Drunken Angel

Although this 1948 film, Akira Kurosawa’s seventh directorial feature and his first collaboration with Toshiro Mifune, has been often referred to as a film noir, its gritty depiction of a city’s underbelly seems closer to Italian neo-realism. Mifune’s tubercular gangster, his cheeks theatrically darkened to denote his progressive dissolution, seems like a throwback to German Expressionism (specifically the dead-alive look of Cesare in The Cabinet of Dr. Caligari). Add to this the aggressive and distinctly Japanese acting styles of Mifune and Takashi Shimura as the doctor who treats him and you have something richer and stranger than film noir, a work generally acknowledged as the first classic in the Kurosawa canon.

The drunken angel of the title is Shimura’s Dr. Sanada, who develops a grudging relationship with the surly Matsunaga (Mifune) after treating him for a gunshot wound in the hand. Sanada is an alcoholic who, after a promising career start, has ended up in the slums treating gangsters and prostitutes. Sanada recognizes Matsunaga as a fellow lost soul and tries to help him battle his TB, but the stubborn punk is too locked into his downward spiral. Their heated encounters, which often end up as full-out brawls, take place against the seedy backdrop of occupied Japan’s economic blight and flourishing underworld.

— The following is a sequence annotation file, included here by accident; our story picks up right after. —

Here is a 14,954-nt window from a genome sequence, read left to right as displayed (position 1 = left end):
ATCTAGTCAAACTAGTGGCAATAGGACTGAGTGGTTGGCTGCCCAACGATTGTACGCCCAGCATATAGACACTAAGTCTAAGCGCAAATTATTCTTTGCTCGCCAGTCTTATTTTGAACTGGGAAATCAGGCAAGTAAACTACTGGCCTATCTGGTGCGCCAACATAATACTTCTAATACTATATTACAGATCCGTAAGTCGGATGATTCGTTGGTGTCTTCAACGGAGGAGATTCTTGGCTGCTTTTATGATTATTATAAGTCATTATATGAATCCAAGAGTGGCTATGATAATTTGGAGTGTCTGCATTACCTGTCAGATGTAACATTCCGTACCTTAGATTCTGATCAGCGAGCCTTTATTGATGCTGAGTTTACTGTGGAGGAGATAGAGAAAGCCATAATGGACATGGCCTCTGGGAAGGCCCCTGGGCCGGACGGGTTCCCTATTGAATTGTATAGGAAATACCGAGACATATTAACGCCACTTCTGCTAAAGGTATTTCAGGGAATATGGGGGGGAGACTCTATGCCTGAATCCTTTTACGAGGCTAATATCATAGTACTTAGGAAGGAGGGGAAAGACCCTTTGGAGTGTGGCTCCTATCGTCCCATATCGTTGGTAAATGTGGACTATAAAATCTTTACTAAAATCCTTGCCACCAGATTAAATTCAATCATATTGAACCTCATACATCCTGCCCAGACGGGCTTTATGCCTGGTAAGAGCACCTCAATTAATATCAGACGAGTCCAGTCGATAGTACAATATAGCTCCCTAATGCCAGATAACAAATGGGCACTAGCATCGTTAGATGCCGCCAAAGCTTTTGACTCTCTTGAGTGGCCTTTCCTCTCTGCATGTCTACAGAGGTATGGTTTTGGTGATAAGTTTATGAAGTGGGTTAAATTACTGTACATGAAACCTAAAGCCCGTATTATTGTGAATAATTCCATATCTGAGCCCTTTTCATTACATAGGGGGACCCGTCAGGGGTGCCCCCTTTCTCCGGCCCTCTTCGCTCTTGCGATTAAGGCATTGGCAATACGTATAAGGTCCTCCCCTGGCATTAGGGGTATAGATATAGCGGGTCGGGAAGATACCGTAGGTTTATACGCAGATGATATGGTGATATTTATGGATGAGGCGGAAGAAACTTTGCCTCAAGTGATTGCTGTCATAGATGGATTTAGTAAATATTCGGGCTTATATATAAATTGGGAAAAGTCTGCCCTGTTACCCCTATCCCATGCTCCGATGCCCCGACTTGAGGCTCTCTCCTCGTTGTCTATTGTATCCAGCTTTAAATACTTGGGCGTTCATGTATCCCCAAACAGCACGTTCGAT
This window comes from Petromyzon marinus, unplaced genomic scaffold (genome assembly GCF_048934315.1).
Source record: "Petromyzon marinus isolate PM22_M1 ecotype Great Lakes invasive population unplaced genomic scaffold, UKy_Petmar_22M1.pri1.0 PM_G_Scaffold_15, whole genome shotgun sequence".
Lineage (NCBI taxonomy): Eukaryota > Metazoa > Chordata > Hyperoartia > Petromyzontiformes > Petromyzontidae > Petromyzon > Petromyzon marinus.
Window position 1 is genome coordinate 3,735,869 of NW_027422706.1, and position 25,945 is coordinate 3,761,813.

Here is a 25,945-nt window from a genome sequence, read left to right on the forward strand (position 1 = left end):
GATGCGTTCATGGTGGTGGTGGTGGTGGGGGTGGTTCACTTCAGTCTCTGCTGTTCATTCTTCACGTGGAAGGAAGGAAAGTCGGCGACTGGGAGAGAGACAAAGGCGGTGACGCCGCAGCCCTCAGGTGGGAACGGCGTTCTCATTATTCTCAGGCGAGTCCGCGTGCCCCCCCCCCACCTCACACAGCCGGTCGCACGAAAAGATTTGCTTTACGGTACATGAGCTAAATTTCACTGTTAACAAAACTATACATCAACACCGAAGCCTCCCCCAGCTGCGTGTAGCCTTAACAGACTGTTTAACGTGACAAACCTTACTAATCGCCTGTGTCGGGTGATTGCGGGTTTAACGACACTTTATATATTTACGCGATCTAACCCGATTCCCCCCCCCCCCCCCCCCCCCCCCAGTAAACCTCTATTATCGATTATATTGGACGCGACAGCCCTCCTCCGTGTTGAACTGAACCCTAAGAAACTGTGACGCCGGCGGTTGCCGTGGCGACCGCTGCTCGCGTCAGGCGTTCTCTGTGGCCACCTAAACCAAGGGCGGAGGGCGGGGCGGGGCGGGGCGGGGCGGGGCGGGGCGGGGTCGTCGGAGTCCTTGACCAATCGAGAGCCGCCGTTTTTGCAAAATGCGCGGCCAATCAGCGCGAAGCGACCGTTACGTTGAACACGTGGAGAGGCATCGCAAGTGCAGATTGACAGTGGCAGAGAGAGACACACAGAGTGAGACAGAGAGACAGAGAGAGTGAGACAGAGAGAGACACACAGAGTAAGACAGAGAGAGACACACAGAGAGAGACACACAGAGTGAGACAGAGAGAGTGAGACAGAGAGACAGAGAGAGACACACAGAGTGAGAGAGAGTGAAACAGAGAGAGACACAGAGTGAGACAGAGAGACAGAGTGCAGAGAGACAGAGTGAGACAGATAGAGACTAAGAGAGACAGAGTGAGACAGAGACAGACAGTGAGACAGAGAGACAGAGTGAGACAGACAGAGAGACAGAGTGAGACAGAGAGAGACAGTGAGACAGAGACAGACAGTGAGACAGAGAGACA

It’s a grim bit of poetry that only loses its grip during a maudlin ending. And there’s one sequence which Sam Fuller would have been proud to claim, a fight to the death between two rival gangsters. It starts in a small room, moves into a closet, out into a hallway, and then slithers over some spilled paint and into the outdoors. Here, a descending crane shot closes in on the dying loser, accompanied by excruciatingly sad orchestral music. It’s very over-the-top and very beautiful, and such an unexpectedly audacious visual outburst in what is a generally well-composed film that it’s like an early signature scrawled by a genius-in-waiting. It’s Kurosawa announcing his arrival.

Showing exclusively at the Detroit Film Theatre (inside the DIA, 5200 Woodward Ave., Detroit), Monday at 7:30 p.m. Call 313-833-3237.

Richard C. Walls writes about film for Metro Times. E-mail him at [email protected].

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